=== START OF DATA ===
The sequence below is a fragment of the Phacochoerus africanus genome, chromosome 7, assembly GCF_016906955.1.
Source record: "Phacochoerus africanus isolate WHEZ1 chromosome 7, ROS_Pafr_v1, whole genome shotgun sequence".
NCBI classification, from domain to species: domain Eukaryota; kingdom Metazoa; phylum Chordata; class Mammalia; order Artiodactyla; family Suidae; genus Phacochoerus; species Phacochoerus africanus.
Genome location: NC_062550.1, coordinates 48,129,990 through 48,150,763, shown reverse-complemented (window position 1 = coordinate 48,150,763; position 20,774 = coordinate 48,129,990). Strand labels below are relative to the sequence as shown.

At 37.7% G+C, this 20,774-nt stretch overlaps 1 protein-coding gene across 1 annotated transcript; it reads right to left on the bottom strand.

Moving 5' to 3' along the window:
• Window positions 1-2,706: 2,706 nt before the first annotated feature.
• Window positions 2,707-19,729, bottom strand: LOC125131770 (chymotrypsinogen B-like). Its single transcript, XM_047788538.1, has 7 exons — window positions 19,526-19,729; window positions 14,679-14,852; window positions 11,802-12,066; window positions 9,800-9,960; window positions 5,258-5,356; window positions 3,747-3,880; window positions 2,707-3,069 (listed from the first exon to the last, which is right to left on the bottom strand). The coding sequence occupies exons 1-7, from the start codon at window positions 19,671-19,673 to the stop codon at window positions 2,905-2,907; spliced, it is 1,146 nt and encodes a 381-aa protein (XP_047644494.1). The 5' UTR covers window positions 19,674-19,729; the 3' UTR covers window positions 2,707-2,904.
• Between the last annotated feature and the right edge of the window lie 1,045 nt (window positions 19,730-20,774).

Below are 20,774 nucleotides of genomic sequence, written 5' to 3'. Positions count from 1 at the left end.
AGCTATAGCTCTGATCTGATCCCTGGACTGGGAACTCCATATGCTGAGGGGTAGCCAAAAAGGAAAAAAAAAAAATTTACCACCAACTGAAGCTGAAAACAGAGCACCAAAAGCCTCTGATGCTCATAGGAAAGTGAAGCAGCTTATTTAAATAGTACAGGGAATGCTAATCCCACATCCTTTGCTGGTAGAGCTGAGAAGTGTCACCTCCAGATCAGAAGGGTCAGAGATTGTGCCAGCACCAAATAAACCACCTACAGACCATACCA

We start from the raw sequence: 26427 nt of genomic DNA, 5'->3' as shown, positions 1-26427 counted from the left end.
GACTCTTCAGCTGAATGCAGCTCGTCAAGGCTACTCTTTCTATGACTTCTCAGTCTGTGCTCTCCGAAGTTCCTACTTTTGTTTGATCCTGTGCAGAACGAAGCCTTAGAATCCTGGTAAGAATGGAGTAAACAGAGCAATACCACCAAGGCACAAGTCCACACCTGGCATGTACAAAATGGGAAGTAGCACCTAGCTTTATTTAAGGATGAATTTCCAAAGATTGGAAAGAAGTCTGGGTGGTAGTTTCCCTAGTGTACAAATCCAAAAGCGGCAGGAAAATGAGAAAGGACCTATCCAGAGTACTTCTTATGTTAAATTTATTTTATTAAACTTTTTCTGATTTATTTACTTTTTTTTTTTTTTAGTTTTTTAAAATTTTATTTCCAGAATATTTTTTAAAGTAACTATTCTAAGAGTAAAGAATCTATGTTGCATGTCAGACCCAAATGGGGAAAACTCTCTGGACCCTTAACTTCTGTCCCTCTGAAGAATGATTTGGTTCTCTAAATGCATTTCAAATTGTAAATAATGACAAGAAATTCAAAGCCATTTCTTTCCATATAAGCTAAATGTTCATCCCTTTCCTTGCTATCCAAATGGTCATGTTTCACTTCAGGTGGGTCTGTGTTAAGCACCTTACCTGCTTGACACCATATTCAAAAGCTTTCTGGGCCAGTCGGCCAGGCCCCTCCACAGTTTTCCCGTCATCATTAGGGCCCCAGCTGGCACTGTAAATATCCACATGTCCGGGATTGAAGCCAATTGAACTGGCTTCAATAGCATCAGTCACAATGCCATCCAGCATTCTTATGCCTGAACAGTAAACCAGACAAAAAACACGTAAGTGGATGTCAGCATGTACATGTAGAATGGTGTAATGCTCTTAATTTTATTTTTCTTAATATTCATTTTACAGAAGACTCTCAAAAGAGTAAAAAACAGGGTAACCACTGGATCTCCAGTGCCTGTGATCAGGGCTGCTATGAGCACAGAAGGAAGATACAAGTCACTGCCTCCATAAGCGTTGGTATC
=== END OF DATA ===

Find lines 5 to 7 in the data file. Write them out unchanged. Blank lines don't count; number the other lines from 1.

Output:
At 37.7% G+C, this 20,774-nt stretch overlaps 1 protein-coding gene across 1 annotated transcript; it reads right to left on the bottom strand.

Moving 5' to 3' along the window:
• Window positions 1-2,706: 2,706 nt before the first annotated feature.